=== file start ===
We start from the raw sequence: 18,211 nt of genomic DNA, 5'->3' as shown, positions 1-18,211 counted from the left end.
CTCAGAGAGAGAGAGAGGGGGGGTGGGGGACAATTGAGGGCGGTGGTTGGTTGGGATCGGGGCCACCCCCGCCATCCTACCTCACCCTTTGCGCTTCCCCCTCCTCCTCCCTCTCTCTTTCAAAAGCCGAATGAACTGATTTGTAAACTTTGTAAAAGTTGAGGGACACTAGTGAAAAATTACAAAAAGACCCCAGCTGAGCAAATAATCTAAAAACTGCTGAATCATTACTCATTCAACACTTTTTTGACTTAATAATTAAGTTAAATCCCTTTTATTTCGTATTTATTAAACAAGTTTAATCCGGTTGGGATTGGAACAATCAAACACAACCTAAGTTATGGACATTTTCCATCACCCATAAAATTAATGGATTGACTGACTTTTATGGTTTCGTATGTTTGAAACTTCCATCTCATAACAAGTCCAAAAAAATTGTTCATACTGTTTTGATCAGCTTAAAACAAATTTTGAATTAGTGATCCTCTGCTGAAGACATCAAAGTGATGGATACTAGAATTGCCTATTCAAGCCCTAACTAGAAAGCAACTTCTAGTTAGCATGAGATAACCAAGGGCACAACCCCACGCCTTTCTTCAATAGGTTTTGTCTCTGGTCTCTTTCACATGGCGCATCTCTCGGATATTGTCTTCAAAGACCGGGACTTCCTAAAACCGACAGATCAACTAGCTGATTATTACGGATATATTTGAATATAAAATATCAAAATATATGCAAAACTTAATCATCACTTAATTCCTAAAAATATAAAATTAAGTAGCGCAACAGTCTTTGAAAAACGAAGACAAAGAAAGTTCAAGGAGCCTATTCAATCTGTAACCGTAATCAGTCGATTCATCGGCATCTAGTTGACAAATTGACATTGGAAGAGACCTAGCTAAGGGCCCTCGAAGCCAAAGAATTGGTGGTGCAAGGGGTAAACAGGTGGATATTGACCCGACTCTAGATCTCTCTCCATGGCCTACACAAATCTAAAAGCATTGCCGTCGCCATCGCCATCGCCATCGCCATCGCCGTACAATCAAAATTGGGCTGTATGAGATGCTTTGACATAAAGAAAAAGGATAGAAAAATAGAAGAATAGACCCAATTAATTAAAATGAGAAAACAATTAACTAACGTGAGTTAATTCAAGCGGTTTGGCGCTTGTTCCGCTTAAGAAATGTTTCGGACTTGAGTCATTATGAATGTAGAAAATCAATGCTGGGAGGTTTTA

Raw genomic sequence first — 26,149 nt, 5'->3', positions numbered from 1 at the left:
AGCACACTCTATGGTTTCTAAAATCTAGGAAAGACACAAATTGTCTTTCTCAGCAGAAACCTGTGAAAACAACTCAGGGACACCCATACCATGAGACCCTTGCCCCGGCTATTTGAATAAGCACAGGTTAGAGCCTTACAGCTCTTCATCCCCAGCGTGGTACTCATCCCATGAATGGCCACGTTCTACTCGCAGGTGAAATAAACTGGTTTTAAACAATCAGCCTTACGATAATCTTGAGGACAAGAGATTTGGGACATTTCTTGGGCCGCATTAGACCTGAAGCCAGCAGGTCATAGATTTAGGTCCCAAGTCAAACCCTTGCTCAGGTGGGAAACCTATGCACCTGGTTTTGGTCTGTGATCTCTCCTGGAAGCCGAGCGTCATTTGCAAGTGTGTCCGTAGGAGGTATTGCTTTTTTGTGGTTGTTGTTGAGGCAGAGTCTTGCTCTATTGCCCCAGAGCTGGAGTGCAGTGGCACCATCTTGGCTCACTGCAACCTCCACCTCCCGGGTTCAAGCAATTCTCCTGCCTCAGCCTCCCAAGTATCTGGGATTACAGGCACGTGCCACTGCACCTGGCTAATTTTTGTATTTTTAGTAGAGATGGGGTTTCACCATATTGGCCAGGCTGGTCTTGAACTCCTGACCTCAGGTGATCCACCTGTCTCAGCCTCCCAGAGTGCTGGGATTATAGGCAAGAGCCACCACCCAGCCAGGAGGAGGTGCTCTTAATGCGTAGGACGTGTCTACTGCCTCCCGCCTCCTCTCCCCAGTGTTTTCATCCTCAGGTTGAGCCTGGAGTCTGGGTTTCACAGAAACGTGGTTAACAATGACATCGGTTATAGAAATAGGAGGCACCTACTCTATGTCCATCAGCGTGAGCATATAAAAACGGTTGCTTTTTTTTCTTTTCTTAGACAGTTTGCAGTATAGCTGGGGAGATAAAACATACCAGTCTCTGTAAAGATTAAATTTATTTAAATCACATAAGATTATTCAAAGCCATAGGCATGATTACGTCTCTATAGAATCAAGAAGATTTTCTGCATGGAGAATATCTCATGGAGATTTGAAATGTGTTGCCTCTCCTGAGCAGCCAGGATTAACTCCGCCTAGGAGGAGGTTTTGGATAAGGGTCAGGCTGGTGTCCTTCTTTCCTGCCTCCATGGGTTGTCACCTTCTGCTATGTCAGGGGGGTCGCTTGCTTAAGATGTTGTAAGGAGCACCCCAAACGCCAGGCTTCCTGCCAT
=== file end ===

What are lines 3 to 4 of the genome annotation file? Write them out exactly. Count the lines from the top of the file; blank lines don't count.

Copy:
Raw genomic sequence first — 26,149 nt, 5'->3', positions numbered from 1 at the left:
AGCACACTCTATGGTTTCTAAAATCTAGGAAAGACACAAATTGTCTTTCTCAGCAGAAACCTGTGAAAACAACTCAGGGACACCCATACCATGAGACCCTTGCCCCGGCTATTTGAATAAGCACAGGTTAGAGCCTTACAGCTCTTCATCCCCAGCGTGGTACTCATCCCATGAATGGCCACGTTCTACTCGCAGGTGAAATAAACTGGTTTTAAACAATCAGCCTTACGATAATCTTGAGGACAAGAGATTTGGGACATTTCTTGGGCCGCATTAGACCTGAAGCCAGCAGGTCATAGATTTAGGTCCCAAGTCAAACCCTTGCTCAGGTGGGAAACCTATGCACCTGGTTTTGGTCTGTGATCTCTCCTGGAAGCCGAGCGTCATTTGCAAGTGTGTCCGTAGGAGGTATTGCTTTTTTGTGGTTGTTGTTGAGGCAGAGTCTTGCTCTATTGCCCCAGAGCTGGAGTGCAGTGGCACCATCTTGGCTCACTGCAACCTCCACCTCCCGGGTTCAAGCAATTCTCCTGCCTCAGCCTCCCAAGTATCTGGGATTACAGGCACGTGCCACTGCACCTGGCTAATTTTTGTATTTTTAGTAGAGATGGGGTTTCACCATATTGGCCAGGCTGGTCTTGAACTCCTGACCTCAGGTGATCCACCTGTCTCAGCCTCCCAGAGTGCTGGGATTATAGGCAAGAGCCACCACCCAGCCAGGAGGAGGTGCTCTTAATGCGTAGGACGTGTCTACTGCCTCCCGCCTCCTCTCCCCAGTGTTTTCATCCTCAGGTTGAGCCTGGAGTCTGGGTTTCACAGAAACGTGGTTAACAATGACATCGGTTATAGAAATAGGAGGCACCTACTCTATGTCCATCAGCGTGAGCATATAAAAACGGTTGCTTTTTTTTCTTTTCTTAGACAGTTTGCAGTATAGCTGGGGAGATAAAACATACCAGTCTCTGTAAAGATTAAATTTATTTAAATCACATAAGATTATTCAAAGCCATAGGCATGATTACGTCTCTATAGAATCAAGAAGATTTTCTGCATGGAGAATATCTCATGGAGATTTGAAATGTGTTGCCTCTCCTGAGCAGCCAGGATTAACTCCGCCTAGGAGGAGGTTTTGGATAAGGGTCAGGCTGGTGTCCTTCTTTCCTGCCTCCATGGGTTGTCACCTTCTGCTATGTCAGGGGGGTCGCTTGCTTAAGATGTTGTAAGGAGCACCCCAAACGCCAGGCTTCCTGCCAT